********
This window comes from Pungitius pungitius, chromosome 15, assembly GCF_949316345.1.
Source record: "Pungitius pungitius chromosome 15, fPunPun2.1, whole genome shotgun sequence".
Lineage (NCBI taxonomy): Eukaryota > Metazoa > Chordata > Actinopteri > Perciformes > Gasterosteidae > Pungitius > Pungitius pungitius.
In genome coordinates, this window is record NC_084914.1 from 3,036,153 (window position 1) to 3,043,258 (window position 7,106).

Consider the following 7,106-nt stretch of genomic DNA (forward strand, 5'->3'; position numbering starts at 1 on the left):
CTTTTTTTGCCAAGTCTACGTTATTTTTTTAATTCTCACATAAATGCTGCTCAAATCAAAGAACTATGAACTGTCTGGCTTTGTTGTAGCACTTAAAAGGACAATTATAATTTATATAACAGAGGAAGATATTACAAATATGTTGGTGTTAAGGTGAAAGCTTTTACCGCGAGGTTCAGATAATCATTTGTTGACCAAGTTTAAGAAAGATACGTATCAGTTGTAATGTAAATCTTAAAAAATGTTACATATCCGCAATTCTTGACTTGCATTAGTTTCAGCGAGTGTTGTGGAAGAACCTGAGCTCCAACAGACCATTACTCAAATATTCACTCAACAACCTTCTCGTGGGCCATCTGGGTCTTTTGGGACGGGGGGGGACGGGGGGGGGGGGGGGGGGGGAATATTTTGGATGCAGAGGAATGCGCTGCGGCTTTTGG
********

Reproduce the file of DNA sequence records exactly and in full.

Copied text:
This window comes from Pungitius pungitius, chromosome 15, assembly GCF_949316345.1.
Source record: "Pungitius pungitius chromosome 15, fPunPun2.1, whole genome shotgun sequence".
Lineage (NCBI taxonomy): Eukaryota > Metazoa > Chordata > Actinopteri > Perciformes > Gasterosteidae > Pungitius > Pungitius pungitius.
In genome coordinates, this window is record NC_084914.1 from 3,036,153 (window position 1) to 3,043,258 (window position 7,106).

Consider the following 7,106-nt stretch of genomic DNA (forward strand, 5'->3'; position numbering starts at 1 on the left):
CTTTTTTTGCCAAGTCTACGTTATTTTTTTAATTCTCACATAAATGCTGCTCAAATCAAAGAACTATGAACTGTCTGGCTTTGTTGTAGCACTTAAAAGGACAATTATAATTTATATAACAGAGGAAGATATTACAAATATGTTGGTGTTAAGGTGAAAGCTTTTACCGCGAGGTTCAGATAATCATTTGTTGACCAAGTTTAAGAAAGATACGTATCAGTTGTAATGTAAATCTTAAAAAATGTTACATATCCGCAATTCTTGACTTGCATTAGTTTCAGCGAGTGTTGTGGAAGAACCTGAGCTCCAACAGACCATTACTCAAATATTCACTCAACAACCTTCTCGTGGGCCATCTGGGTCTTTTGGGACGGGGGGGGACGGGGGGGGGGGGGGGGGGGGAATATTTTGGATGCAGAGGAATGCGCTGCGGCTTTTGG